We consider the techno-economic feasibility of constructing a large-scale reverse osmosis desalination plant at the Diablo Canyon Nuclear Power Plant (DCNPP). This arrangement integrates the desalination plant with the nuclear power plant by sharing infrastructure and receiving feedwater and power from the nuclear power plant, forming a water-power coproduction system.
A key challenge for continued operation of DCNPP and for any desalination plant is compliance with California’s regulations protecting marine organisms from large intake structures. We show how a new brushed-screen intake structure, serving both the nuclear power plant and the desalination plant, achieves compliance. Our understanding is that there are no other technical obstacles to DCNPP’s license extension. The cost of the new intake is reflected in the cost of power. In our design, warm condenser water from the nuclear power plant flows into the desalination plant, which consists of a pretreatment system similar to that of the existing small-scale desalination plant at Diablo Canyon, followed by a partial two-pass reverse osmosis system and remineralization. Depending on the scale of the plant, either the discharged brine from the desalination system may be commingled and diluted with the excess cooling water, using the existing plant outfall, or a new advanced high-energy diffuser system may be required.
The focus of our analysis is a hypothetical plant of the same size as the existing plant in Carlsbad, CA, but we also include additional analyses of significantly larger plants. When we consider the cost of desalinated water from this arrangement, compared to other desalination plants in California, we find that there are significant economic advantages for a DCNPP-desalination coproduction plant. At smaller scales, savings result primarily from reduced power costs and the sharing of the new intake and existing outfall structures. At larger plant capacities, there is potential for additional cost savings from economies of scale. However, at larger capacities, other challenges arise, including increased infrastructure needs, especially around the plant outfall, as well as practical challenges in siting and building a very large plant on the DCNPP premises.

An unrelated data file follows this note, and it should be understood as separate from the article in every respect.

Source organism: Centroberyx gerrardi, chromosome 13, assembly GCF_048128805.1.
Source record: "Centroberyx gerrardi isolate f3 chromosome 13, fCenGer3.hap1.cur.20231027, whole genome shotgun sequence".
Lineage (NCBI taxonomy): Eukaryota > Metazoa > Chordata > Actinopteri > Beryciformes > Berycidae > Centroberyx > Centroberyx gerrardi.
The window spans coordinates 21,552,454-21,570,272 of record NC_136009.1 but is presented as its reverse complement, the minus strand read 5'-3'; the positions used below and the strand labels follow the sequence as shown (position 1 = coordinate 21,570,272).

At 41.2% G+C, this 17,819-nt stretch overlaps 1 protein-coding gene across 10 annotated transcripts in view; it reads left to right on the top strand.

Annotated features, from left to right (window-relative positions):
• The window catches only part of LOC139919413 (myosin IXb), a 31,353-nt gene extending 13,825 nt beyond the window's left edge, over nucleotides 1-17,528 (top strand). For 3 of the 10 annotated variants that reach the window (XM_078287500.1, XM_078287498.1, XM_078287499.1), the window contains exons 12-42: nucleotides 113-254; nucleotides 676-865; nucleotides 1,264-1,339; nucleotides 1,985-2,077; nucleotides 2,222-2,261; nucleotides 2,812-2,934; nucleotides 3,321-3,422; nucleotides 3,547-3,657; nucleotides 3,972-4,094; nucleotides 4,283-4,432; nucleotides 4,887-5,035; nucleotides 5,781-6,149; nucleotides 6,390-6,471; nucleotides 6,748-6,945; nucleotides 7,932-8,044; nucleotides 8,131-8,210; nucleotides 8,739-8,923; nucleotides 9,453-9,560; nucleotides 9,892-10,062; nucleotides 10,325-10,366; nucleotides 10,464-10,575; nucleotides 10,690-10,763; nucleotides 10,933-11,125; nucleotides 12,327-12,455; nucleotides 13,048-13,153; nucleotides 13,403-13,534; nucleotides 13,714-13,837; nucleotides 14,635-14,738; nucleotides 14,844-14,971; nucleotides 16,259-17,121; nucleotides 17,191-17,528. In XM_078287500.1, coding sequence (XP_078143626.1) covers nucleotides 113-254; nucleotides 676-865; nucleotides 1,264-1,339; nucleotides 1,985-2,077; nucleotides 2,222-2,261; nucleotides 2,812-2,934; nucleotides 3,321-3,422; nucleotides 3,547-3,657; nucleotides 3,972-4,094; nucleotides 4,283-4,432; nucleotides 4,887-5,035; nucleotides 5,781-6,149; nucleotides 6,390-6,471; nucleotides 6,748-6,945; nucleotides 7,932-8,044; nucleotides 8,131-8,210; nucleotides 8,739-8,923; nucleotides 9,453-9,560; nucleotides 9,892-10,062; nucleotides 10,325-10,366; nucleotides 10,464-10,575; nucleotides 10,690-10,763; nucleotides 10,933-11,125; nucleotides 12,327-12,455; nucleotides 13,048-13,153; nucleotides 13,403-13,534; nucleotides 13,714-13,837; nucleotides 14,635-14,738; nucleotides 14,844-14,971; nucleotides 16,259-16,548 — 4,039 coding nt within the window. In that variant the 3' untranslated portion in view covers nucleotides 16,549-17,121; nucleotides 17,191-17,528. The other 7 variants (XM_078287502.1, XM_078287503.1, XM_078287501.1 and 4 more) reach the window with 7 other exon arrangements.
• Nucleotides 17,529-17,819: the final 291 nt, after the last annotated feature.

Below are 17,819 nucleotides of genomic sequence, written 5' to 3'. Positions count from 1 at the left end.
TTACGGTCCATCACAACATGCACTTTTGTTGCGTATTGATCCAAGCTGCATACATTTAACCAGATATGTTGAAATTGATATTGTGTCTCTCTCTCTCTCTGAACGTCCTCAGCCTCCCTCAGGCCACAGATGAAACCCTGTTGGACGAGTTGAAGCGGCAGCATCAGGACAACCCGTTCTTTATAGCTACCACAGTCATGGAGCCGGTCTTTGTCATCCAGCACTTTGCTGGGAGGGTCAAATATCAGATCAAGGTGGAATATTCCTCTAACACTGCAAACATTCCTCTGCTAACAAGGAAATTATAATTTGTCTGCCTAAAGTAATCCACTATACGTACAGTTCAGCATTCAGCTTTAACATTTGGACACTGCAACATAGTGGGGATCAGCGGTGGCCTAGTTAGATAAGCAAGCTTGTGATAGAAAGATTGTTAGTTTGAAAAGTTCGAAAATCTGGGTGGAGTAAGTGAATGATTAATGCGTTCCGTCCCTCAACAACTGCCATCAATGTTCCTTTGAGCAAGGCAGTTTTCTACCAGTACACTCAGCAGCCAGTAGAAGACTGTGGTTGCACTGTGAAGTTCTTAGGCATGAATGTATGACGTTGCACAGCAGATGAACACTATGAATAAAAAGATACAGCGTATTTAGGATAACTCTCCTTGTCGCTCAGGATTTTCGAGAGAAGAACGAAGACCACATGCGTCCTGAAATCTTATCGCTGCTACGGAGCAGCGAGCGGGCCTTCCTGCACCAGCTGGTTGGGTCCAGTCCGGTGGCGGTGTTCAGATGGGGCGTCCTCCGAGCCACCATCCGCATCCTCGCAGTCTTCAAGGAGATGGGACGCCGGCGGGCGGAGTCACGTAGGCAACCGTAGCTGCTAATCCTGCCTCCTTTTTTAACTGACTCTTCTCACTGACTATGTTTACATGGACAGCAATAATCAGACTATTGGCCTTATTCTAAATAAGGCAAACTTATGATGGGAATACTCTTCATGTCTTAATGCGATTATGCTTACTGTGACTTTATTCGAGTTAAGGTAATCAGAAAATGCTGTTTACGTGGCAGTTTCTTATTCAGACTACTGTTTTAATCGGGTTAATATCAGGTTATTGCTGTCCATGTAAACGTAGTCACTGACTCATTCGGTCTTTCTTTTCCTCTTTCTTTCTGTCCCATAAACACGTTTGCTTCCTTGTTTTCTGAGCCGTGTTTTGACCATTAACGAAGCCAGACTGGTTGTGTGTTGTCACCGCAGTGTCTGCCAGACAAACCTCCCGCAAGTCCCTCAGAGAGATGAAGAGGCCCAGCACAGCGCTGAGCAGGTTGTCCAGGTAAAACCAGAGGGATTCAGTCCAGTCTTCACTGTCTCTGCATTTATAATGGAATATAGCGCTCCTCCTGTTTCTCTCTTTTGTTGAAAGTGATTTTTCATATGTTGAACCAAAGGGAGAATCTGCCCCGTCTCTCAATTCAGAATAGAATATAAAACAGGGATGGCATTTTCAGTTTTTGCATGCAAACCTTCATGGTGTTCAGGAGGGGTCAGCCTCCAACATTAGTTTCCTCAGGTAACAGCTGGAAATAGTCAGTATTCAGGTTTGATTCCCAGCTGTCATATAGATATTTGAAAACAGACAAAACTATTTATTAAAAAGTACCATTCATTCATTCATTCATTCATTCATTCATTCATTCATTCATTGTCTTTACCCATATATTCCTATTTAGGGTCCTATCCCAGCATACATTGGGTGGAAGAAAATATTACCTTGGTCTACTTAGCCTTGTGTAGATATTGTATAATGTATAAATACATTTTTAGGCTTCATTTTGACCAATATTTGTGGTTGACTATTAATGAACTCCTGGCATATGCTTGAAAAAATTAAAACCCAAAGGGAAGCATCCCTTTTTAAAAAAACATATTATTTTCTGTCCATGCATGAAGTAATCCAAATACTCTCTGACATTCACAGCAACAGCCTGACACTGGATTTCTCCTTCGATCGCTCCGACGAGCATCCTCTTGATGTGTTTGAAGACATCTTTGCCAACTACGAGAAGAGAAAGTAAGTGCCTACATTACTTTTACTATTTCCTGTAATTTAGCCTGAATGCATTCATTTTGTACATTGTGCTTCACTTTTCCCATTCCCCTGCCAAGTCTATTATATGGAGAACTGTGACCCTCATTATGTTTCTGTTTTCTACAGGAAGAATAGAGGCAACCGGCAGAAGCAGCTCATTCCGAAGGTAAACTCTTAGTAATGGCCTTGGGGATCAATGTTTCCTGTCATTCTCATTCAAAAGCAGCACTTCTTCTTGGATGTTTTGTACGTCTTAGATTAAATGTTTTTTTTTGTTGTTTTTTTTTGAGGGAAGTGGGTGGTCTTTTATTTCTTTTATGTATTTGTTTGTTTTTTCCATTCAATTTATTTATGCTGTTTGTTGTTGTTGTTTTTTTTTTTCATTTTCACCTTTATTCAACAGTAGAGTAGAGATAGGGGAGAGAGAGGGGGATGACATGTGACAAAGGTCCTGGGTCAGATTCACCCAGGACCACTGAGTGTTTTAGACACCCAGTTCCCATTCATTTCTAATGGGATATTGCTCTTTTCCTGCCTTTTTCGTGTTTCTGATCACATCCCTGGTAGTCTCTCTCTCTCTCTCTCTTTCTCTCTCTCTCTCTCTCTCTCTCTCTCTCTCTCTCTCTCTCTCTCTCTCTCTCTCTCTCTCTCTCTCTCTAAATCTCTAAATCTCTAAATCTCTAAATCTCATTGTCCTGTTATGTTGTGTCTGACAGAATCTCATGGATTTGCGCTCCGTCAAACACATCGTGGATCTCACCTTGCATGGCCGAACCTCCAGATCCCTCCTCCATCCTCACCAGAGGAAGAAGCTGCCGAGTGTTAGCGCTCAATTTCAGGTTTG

Key findings of this study include:
- The cost of electricity paid by the desalination plant is expected to be 5.4 cents per kWh, a significant reduction from the price of power purchased from the grid.
- The levelized cost of water falls in a range from $0.77 to $0.98 per m3 of fresh water at the plant outlet, with distribution costs adding an additional $0.02 to $0.21 per m3 to transport the water an additional 20-185 km to offtakers. For comparison, the cost to build additional Carlsbad-sized plants in California as stand-alone desalination plants is approximately $1.84 per m3 of fresh water at the plant outlet.
- Additional key data are shown in Table 1.
Nuclear Energy and Sustainability